The 2022 CRA Annual Report (for Post 1994 CRAs) includes three separate required reporting requirements:
- An Area Report to catalog the aggregate activity in the CRA- this report needs to be completed every year, even for CRAs with no active exemptions.
- Company Report for active commercial or industrial exemption agreements, (if the CRA has active commercial/industrial exemptions); and
- Residential Status Report for residential incentives if the CRA offers residential incentives and has at least one active residential exemption.
Each CRA created prior to January 1, 2023 and confirmed by the Ohio Department of Development (Development), must complete and submit an annual report form that covers all exemptions in the CRA through December 31, 2022. Entries for the report include local incentives annual report entry; login/password; electronic filing with retention of paper copies recommended; company reports to be filed before the area report is; and residential status reports to be included as well. The 2022 CRA Annual Report must be filed with the Ohio Department of Development by March 31, 2023.
Compliance with economic development incentives is another opportunity for a company and a community to negotiate the impact of changing market conditions beyond merely reporting results. Economic development incentive agreements should include flexibility for local and state governments to implement the incentive in case the company does not meet the promised job and capital investment commitments. This flexibility can include gaining less of the promised economic development incentive or even the termination of the agreement. In some cases, local and state governments may have the authority to claw back previously awarded incentives. Failure by the company to meet its promised job creation and capital investment goals is not a simple matter and professional representation from the Montrose Group or others is a smart move.
Many economic development agreements contain “Market Conditions and Other
Factors” provision that gives the government or economic development organization partner the ability to keep the incentive agreement in place if the company does not meet its economic development commitments due to factors outside of their control. “Market Condition” clauses have their roots in the common law legal concept known as Force Majeure. Force Majeure gives the ability of parties to a contract to be excused from their obligations when certain circumstances arise beyond the party’s control making performance inadvisable, commercially impracticable, illegal, or impossible. Force Majeure is triggered through a contract provision that list extreme events such as epidemics or pandemics, along with war, terrorist attacks, “acts of God,” famine, strikes, and fire in the list of events excusing overall performance or delay in performance.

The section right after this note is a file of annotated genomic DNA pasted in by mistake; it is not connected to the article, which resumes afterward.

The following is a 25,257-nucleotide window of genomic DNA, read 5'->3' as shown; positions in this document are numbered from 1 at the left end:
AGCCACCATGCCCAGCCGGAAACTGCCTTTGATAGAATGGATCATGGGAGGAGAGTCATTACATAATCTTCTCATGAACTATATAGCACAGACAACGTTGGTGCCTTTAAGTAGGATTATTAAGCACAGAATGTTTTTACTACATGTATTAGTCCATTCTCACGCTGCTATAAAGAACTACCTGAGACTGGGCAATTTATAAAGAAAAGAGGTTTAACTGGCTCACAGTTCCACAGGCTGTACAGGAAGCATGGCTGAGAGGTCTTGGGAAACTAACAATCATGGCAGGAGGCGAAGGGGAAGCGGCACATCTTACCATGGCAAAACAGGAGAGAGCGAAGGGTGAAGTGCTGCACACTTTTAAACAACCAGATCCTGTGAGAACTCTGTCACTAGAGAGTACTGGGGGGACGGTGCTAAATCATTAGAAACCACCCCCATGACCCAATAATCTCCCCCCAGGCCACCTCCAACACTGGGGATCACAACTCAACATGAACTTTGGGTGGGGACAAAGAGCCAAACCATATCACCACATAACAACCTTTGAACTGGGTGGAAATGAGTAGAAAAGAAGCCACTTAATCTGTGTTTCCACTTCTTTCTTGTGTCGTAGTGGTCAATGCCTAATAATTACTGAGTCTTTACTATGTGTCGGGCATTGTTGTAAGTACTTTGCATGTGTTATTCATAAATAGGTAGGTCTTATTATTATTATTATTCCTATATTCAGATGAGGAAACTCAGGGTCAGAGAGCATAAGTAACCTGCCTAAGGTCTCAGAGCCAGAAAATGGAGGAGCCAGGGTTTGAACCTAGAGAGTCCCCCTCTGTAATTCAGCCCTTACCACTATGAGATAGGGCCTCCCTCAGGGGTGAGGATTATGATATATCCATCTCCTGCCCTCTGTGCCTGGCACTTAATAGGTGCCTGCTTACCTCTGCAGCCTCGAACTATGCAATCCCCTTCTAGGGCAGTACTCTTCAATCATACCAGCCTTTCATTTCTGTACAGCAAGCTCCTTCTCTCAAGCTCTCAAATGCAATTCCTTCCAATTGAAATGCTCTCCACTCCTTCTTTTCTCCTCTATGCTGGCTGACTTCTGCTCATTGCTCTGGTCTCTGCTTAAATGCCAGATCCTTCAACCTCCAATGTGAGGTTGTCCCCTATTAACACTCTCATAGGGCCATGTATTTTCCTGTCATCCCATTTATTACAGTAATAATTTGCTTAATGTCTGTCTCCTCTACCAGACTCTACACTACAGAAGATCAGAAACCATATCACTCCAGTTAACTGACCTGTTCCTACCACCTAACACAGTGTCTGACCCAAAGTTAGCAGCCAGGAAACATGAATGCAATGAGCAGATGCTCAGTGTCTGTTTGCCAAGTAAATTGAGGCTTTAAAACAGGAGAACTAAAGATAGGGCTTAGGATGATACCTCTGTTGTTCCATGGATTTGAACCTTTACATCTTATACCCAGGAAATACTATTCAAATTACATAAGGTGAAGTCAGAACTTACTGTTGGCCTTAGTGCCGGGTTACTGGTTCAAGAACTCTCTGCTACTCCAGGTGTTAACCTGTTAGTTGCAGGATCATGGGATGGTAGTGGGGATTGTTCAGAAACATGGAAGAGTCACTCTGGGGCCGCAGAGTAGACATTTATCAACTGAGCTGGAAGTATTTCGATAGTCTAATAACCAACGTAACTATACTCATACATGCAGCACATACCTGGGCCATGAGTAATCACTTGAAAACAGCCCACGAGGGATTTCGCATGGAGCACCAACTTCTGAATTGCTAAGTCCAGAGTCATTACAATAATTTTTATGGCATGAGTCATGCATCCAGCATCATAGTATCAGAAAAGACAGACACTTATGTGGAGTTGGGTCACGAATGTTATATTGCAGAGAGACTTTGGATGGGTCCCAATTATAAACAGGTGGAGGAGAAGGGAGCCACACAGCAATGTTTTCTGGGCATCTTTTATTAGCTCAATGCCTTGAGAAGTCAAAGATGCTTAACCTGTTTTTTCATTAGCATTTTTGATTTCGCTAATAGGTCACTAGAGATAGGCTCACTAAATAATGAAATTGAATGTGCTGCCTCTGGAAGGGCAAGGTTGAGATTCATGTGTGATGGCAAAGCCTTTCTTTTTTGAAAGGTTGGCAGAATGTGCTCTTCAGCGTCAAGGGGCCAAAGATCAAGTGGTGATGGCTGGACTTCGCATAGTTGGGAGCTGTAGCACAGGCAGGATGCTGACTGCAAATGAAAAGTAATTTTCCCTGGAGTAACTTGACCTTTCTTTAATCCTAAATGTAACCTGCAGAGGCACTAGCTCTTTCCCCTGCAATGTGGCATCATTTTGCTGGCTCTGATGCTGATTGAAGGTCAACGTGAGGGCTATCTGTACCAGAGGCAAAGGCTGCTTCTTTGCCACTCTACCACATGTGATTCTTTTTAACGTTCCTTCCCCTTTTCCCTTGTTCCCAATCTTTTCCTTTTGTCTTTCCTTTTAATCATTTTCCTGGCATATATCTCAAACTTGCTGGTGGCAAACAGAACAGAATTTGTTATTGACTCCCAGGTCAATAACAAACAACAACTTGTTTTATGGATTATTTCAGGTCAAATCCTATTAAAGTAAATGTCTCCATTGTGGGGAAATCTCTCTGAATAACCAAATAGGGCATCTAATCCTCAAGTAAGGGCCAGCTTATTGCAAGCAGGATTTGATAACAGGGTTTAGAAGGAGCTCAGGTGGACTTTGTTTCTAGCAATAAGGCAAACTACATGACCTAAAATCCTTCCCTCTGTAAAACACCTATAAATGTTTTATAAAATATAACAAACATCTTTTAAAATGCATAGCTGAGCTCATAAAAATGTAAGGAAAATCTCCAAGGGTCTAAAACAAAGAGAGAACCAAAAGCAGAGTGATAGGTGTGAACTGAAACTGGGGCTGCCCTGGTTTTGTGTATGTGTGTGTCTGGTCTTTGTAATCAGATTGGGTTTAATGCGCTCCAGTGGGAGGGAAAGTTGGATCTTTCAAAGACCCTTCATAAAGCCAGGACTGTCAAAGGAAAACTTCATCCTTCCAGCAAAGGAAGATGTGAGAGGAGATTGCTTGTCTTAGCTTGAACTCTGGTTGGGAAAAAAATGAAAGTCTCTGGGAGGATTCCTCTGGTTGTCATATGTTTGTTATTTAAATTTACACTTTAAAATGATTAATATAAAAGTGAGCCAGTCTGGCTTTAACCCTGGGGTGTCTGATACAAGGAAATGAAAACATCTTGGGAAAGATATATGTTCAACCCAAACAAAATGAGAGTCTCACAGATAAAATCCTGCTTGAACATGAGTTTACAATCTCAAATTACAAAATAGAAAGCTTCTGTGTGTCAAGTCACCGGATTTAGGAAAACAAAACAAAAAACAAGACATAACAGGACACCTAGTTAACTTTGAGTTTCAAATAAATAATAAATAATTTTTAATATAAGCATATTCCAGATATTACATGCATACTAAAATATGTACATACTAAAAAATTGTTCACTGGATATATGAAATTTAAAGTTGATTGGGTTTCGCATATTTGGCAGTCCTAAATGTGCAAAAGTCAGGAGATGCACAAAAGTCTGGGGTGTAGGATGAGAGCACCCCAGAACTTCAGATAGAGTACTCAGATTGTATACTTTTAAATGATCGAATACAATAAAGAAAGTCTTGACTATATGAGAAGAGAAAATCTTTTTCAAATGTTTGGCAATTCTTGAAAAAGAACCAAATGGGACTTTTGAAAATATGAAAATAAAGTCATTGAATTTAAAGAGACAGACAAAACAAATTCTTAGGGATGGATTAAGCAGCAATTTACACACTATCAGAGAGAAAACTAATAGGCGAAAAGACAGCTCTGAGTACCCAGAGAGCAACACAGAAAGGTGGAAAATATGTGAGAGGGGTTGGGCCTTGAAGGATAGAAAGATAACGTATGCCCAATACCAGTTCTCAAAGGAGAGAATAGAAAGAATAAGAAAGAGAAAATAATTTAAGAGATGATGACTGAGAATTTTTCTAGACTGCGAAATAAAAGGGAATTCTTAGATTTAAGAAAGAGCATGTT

Economic development incentive agreements may give the local and state economic development officials the ability to relieve the company impacted by dramatic events outside of their control from job creation and capital investment commitments. This flexibility is critical as many economic development incentive agreements permit local and state governments to “claw back” tax incentives previously awarded or terminate the tax incentive agreement even though the company may well pick up economic production following the dramatic event. Local and state government officials deciding whether to avoid tax incentive penalties for a company under a Market Condition or Force Majeure clause may ask a couple of key questions:
⦁ Does the company believe it will survive the event and recover following the event?
⦁ Is there another company in place to implement these economic commitments?
⦁ What is the company impact of any federal, state, or local regulatory requirements?
Communication is the key to successfully utilizing a Market Condition or Force Majeure clause in an economic development agreement. Corporate site location consultants or competent legal counsel can help negotiate good results for clients with local and state economic development leaders who are focused on helping the company succeed.
State and local economic development programs require companies and communities to comply with reporting requirements to gain tax benefits but also to comply with incentive agreements.
Contact Dave Robinson at [email protected] if the Montrose Group can assist with any economic development incentive compliance reports.